163 LESSON 09 02 2011 Treasured Mindfulness and Meditation Leads To Bliss FREE ONLINE eNālandā Research and Practice UNIVERSITY to VOTE for BSP ELEPHANT for Social Transformation and Economic Emancipation to attain Ultimate Bliss
Traditionally the are 84,000 Dharma Doors - 84,000 ways to get Awakeness. Maybe so; certainly the Buddha taught a large number of practices that lead to Awakeness. This web page attempts to catalogue those found in the Pali Suttas (DN, MN, SN, AN, Ud & Sn 1). There are 3 sections:
The discourses of Buddha are divided into 84,000, as to separate addresses. The division includes all that was spoken by Buddha.”I received from Buddha,” said Ananda, “82,000 Khandas, and from the priests 2000; these are 84,000 Khandas maintained by me.” They are divided into 275,250, as to the stanzas of the original text, and into 361,550, as to the stanzas of the commentary. All the discourses including both those of Buddha and those of the commentator, are divided into 2,547 banawaras, containing 737,000 stanzas, and 29,368,000 separate letters.
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Foolish folk of little wit
in heedlessness indulge,
the one who’s wise guards heedfulness
kin to the greatest wealth.
Treasured Mindfulness & Meditation Leads To Bliss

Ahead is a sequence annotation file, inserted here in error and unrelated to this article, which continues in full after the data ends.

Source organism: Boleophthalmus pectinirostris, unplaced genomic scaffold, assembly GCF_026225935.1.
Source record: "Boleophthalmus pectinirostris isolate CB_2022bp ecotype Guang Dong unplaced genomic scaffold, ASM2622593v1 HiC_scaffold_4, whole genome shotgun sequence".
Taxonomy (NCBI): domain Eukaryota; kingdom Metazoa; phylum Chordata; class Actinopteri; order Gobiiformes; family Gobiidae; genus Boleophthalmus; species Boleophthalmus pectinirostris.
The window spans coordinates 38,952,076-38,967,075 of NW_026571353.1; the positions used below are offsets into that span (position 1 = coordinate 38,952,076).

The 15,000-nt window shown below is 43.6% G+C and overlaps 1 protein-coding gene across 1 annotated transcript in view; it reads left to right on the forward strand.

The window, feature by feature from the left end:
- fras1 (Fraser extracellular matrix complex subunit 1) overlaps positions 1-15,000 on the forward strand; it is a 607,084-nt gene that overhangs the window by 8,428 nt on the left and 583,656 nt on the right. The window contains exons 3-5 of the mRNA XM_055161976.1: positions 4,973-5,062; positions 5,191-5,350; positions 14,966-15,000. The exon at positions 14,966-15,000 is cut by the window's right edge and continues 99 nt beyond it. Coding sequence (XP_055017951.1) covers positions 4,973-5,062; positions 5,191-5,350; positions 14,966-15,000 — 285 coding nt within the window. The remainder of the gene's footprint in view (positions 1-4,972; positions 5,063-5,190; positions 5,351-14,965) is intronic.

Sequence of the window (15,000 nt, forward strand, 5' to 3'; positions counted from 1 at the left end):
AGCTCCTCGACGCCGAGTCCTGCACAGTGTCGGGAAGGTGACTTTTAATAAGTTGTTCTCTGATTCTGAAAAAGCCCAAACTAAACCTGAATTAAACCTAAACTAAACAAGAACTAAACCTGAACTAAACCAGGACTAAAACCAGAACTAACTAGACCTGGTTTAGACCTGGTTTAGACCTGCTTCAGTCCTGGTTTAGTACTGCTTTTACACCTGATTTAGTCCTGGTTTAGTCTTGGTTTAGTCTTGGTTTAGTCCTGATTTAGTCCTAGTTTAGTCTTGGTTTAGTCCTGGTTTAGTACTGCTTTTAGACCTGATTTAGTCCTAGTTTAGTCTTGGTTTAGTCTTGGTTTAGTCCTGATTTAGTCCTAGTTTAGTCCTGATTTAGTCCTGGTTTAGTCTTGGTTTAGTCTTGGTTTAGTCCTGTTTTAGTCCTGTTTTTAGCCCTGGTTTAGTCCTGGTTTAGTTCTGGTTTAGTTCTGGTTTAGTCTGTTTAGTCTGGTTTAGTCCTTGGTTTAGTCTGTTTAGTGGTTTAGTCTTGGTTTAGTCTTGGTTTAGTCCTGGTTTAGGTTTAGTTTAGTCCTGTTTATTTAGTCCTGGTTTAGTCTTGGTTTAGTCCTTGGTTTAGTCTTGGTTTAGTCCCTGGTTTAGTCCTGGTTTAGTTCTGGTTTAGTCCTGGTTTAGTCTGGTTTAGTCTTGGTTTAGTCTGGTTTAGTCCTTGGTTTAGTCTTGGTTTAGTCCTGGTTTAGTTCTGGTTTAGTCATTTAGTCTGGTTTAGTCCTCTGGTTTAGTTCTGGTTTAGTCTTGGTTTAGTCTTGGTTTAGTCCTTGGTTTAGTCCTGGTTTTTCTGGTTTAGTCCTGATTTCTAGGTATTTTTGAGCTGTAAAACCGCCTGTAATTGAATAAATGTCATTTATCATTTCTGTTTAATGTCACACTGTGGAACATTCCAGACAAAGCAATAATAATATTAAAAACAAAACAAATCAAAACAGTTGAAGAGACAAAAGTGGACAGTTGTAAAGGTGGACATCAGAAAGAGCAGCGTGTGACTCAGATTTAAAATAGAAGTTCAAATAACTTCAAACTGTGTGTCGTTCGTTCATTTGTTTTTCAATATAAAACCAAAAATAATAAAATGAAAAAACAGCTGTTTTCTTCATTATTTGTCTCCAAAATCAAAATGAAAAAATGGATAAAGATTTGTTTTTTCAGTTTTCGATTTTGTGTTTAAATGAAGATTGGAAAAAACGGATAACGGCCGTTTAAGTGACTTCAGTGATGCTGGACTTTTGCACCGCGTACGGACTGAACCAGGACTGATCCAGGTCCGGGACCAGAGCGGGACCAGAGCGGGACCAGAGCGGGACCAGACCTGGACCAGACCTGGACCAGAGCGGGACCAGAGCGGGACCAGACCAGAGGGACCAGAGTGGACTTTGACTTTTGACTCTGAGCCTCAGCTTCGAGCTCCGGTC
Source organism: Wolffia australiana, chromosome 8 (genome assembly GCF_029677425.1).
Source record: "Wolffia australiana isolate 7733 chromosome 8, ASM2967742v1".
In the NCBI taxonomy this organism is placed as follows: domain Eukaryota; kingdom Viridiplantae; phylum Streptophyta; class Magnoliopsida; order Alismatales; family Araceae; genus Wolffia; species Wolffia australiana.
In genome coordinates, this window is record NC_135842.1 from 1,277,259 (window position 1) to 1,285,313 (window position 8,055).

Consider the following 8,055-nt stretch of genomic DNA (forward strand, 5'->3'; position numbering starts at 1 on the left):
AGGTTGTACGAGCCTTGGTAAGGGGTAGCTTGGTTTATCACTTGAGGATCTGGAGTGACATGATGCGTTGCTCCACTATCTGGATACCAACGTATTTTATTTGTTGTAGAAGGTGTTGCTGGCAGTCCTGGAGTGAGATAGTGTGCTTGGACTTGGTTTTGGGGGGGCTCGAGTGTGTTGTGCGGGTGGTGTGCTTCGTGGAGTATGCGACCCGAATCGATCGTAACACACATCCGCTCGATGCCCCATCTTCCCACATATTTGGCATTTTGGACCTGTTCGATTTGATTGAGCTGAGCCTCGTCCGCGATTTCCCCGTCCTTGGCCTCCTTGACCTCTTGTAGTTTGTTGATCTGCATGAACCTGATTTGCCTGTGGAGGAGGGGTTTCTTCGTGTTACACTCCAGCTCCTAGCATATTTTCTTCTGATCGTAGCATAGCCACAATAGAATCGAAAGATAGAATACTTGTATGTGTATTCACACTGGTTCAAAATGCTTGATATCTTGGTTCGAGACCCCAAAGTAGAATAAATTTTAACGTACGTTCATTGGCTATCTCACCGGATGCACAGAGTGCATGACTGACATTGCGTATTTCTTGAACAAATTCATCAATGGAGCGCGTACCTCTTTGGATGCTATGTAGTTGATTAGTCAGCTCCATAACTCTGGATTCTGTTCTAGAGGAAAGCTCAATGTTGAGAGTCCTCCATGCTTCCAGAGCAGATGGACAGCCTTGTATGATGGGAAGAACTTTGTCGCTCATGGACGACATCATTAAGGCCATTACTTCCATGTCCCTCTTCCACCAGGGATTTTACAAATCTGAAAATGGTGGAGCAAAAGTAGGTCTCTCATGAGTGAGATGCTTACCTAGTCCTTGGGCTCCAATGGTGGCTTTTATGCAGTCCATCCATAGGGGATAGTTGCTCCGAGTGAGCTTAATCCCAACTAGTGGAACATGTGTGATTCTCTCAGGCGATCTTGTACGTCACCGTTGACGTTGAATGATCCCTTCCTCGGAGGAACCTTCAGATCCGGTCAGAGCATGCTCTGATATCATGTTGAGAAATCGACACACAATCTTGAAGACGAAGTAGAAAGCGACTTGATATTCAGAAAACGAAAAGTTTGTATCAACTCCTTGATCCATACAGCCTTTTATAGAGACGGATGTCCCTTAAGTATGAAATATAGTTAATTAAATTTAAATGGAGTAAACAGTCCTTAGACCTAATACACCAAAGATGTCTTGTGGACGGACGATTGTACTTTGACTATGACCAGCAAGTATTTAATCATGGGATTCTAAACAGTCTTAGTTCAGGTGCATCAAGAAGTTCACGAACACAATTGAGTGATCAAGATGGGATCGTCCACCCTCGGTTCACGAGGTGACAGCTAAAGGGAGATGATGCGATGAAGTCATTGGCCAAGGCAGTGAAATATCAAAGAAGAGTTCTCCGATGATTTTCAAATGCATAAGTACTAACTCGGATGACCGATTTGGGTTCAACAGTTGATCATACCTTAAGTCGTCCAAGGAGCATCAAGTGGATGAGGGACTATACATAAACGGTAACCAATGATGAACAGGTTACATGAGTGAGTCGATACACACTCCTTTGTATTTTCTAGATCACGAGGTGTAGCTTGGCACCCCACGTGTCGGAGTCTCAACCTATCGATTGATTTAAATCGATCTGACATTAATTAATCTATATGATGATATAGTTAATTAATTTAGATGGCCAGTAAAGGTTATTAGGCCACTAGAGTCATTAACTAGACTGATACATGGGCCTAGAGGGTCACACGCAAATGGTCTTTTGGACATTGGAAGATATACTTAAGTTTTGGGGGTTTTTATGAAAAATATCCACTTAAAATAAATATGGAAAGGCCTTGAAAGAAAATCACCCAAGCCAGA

2 (4) The Story of Bala Nakkhatta Festival (Verses 26 & 27)
While residing at the Jetavana Monastery, the Buddha spoke these verses, in connection with the Bala Nakkhatta festival -the festival of simpletons.
On a certain date there was a simpletons’ festival celebrated in Savatthi, and on the occasion of this foolish holiday, folk used to smear their bodies with ashes and cow-dung and for a period of seven days go about uttering all manner of coarse talk.
At this time people showed no respect for kinsfolk or friends or monks when they met them, but stood in the doorways and insulted them with coarse talk. Those who could not endure the coarse talk would pay the holiday-makers a half or a quarter or a penny, according to their means, and the holiday-makers would take the money and depart from their houses.
Now at this time there were in Savatthi five million Noble Disciples, and they sent word to the teacher, “Venerable, let the Buddha refrain for a period of seven days from entering the city with the congregation of monks; let him instead remain at the monastery.” And, for a period of seven days the noble disciples caused food to be prepared for the congregation of monks at the monastery and sent it to them, but did not themselves leave their houses.
On the eighth day, however, when the festival was at an end, they invited the congregation of monks to be their guests, escorted them into the city, and gave abundant offerings. And having seated themselves respectfully on one side, they said to the Buddha, “Venerable, we have spent the past seven days unpleasantly. Our ears were about to burst from hearing the coarse talk of foolish folk. No one showed any respect for anybody else, and for this reason we did not permit you to enter the city. We ourselves did not go out of the house.”
The Buddha listened to what they said, and then replied, Tn this manner unintelligent men conduct themselves. But they who are intelligent preserve heedfulness as their greatest treasure, and by so doing at last attain the attainment of the great Nibbana.”
Explanatory Translation (Verse 26)
bala dummedhino jana pamadam anuyuftjanti